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interest in a much simpler, but modern, Caml?
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Date: -- (:)
From: Jeremy Bem <jeremy1@g...>
Subject: Re: [Caml-list] interest in a much simpler, but modern, Caml?
On Sun, Aug 8, 2010 at 5:47 PM, bluestorm <bluestorm.dylc@gmail.com> wrote:

> >> > > Is there a better approach to polymorphic equality floating around?
> >> >
> >> > Besides type classes?  I'm not sure.  It's probably possible to remove
> >> > this feature from the language, with a little bit of syntactic
> >> > overhead to pass around a matching comparison function.
> >>
> >> Yes for instance the very concise local opening notation comes in handy
> >> here:
> >>
> >> if Int.(x = 42) then ... else ...
> >
> > That's very nice.  I don't think type classes are conservative enough for
> > this project, but this comes very close indeed.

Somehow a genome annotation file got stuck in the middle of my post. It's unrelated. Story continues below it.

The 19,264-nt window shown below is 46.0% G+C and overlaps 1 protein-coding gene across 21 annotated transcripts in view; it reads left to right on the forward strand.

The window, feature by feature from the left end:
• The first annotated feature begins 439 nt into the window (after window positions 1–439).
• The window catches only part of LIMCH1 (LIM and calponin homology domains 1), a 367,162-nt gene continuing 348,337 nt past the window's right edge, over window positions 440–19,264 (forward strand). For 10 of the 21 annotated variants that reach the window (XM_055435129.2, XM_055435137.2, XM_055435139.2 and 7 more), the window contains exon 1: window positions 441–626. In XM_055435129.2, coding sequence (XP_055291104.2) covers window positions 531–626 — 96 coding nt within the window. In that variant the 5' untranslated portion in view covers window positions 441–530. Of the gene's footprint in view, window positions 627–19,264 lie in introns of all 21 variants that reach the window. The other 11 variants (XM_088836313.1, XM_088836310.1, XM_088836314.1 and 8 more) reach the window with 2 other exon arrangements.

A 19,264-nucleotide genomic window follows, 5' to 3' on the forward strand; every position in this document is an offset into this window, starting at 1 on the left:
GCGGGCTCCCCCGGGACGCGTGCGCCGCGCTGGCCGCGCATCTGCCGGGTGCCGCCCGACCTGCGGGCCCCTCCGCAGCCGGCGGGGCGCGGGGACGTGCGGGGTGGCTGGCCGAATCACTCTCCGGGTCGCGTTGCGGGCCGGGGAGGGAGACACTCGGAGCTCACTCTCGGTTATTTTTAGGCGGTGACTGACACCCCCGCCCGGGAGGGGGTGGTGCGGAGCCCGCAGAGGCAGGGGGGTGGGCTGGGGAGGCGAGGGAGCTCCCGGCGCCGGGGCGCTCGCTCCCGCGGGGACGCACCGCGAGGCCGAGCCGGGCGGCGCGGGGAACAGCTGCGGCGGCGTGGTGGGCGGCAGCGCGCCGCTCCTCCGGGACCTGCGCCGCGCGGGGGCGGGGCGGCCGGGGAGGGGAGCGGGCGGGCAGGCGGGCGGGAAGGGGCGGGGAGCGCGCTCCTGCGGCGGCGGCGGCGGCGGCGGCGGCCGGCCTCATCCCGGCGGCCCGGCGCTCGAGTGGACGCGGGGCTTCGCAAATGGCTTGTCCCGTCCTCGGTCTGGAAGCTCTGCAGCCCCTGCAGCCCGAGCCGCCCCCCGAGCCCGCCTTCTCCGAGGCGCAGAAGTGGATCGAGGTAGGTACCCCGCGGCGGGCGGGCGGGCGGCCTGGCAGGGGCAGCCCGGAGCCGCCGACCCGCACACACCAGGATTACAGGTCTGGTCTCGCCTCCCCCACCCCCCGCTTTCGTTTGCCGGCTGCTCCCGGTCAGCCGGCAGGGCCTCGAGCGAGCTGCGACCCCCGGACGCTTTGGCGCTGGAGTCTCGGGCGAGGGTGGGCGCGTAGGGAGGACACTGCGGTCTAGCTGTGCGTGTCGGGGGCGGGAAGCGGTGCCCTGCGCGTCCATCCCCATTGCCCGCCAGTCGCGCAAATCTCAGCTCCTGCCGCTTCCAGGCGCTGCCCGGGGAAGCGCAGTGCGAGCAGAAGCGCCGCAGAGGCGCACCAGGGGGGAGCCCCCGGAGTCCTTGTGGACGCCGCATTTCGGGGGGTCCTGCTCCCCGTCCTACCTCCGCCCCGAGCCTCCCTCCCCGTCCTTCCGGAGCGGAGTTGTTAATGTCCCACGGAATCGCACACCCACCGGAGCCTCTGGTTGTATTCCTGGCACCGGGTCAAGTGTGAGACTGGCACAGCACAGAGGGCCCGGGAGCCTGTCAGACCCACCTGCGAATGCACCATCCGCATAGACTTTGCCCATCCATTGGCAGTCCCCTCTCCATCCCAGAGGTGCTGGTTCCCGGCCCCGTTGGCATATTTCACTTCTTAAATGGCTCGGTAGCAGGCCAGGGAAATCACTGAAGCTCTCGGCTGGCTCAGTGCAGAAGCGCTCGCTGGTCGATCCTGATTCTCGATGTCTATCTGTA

> > I haven't really had a chance to explore OCaml 3.12 yet, as it came out
> > while I was working on this, but I will give this serious consideration.
>
> This approach is very nice indeed, but to make it practical you have
> to have one of the two following features :
> - a more restricted form of "open" statement that does not blindly
> import *all* the module values
> - nested modules
>
> If you don't have any of these, you have to declare infix operators
> directly inside the module. You'd have a "val (=) : int -> int ->
> bool" in the "int.ml" file for example. That's notoriously painful to
> handle if you use the "open" statement : a bunch of "open" statements
> in a non-careful order and your infix operators become unusable
> because you don't know anymore where they come from. What you really
> need is some form of "explicit open", à la Python or Haskell, such as
> "from Int import (mod, of_char, to_char)" instead of the full open :
> only a few identifiers are unqualified, and you still use Int.(=),
> Int.(+) instead of polluting the global namespace.
>

I don't believe there is really any issue here.  Certain modules are simply
not intended to opened to be opened globally.  This is already the case:
witness the many standard library modules that define "length", "map",
"iter", etc.

-Jeremy